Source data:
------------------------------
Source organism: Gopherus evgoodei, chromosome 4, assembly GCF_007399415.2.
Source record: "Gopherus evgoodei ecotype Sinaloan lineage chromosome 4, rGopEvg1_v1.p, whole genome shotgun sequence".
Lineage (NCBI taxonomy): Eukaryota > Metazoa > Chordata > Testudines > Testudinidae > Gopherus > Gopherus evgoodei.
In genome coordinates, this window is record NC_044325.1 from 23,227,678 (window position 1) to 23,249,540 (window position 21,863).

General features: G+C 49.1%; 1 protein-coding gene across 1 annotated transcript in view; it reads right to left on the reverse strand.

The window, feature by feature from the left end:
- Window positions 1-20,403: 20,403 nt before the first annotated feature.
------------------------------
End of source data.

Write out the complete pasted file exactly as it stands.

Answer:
Source organism: Gopherus evgoodei, chromosome 4, assembly GCF_007399415.2.
Source record: "Gopherus evgoodei ecotype Sinaloan lineage chromosome 4, rGopEvg1_v1.p, whole genome shotgun sequence".
Lineage (NCBI taxonomy): Eukaryota > Metazoa > Chordata > Testudines > Testudinidae > Gopherus > Gopherus evgoodei.
In genome coordinates, this window is record NC_044325.1 from 23,227,678 (window position 1) to 23,249,540 (window position 21,863).

General features: G+C 49.1%; 1 protein-coding gene across 1 annotated transcript in view; it reads right to left on the reverse strand.

The window, feature by feature from the left end:
- Window positions 1-20,403: 20,403 nt before the first annotated feature.